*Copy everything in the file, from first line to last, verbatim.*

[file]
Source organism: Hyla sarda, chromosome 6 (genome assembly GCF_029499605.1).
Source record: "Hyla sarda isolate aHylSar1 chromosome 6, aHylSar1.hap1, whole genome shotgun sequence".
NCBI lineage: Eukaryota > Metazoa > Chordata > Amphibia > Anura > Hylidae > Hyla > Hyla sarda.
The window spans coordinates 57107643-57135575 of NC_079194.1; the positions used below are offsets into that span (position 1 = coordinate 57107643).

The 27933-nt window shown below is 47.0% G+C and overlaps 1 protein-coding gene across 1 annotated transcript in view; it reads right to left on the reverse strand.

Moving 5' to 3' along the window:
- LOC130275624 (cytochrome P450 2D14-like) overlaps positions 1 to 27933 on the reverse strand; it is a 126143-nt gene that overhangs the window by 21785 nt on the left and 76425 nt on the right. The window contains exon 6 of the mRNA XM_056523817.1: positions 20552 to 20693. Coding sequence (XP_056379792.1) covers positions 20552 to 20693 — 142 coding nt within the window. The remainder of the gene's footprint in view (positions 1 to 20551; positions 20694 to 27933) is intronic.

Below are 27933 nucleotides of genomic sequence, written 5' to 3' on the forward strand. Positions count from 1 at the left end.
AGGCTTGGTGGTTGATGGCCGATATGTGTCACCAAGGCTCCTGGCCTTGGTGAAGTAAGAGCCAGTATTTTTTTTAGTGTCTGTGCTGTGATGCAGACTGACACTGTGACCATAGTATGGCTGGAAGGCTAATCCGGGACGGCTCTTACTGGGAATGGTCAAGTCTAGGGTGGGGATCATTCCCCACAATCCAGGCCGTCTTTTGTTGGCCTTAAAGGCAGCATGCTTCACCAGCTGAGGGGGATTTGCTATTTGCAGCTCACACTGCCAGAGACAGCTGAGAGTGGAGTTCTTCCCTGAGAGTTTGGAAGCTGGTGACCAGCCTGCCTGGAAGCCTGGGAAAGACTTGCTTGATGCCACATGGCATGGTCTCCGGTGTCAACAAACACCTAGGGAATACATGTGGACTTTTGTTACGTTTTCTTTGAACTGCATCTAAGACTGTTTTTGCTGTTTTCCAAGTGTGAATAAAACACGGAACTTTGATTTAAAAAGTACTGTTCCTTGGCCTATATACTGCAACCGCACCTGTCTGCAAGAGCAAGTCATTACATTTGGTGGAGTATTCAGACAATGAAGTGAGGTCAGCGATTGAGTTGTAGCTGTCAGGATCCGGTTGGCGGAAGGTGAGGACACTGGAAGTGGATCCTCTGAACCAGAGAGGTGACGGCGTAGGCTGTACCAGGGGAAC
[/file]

Source organism: Hyla sarda, chromosome 6 (genome assembly GCF_029499605.1).
Source record: "Hyla sarda isolate aHylSar1 chromosome 6, aHylSar1.hap1, whole genome shotgun sequence".
NCBI lineage: Eukaryota > Metazoa > Chordata > Amphibia > Anura > Hylidae > Hyla > Hyla sarda.
The window spans coordinates 57107643-57135575 of NC_079194.1; the positions used below are offsets into that span (position 1 = coordinate 57107643).

The 27933-nt window shown below is 47.0% G+C and overlaps 1 protein-coding gene across 1 annotated transcript in view; it reads right to left on the reverse strand.

Moving 5' to 3' along the window:
- LOC130275624 (cytochrome P450 2D14-like) overlaps positions 1 to 27933 on the reverse strand; it is a 126143-nt gene that overhangs the window by 21785 nt on the left and 76425 nt on the right. The window contains exon 6 of the mRNA XM_056523817.1: positions 20552 to 20693. Coding sequence (XP_056379792.1) covers positions 20552 to 20693 — 142 coding nt within the window. The remainder of the gene's footprint in view (positions 1 to 20551; positions 20694 to 27933) is intronic.

Below are 27933 nucleotides of genomic sequence, written 5' to 3' on the forward strand. Positions count from 1 at the left end.
AGGCTTGGTGGTTGATGGCCGATATGTGTCACCAAGGCTCCTGGCCTTGGTGAAGTAAGAGCCAGTATTTTTTTTAGTGTCTGTGCTGTGATGCAGACTGACACTGTGACCATAGTATGGCTGGAAGGCTAATCCGGGACGGCTCTTACTGGGAATGGTCAAGTCTAGGGTGGGGATCATTCCCCACAATCCAGGCCGTCTTTTGTTGGCCTTAAAGGCAGCATGCTTCACCAGCTGAGGGGGATTTGCTATTTGCAGCTCACACTGCCAGAGACAGCTGAGAGTGGAGTTCTTCCCTGAGAGTTTGGAAGCTGGTGACCAGCCTGCCTGGAAGCCTGGGAAAGACTTGCTTGATGCCACATGGCATGGTCTCCGGTGTCAACAAACACCTAGGGAATACATGTGGACTTTTGTTACGTTTTCTTTGAACTGCATCTAAGACTGTTTTTGCTGTTTTCCAAGTGTGAATAAAACACGGAACTTTGATTTAAAAAGTACTGTTCCTTGGCCTATATACTGCAACCGCACCTGTCTGCAAGAGCAAGTCATTACATTTGGTGGAGTATTCAGACAATGAAGTGAGGTCAGCGATTGAGTTGTAGCTGTCAGGATCCGGTTGGCGGAAGGTGAGGACACTGGAAGTGGATCCTCTGAACCAGAGAGGTGACGGCGTAGGCTGTACCAGGGGAAC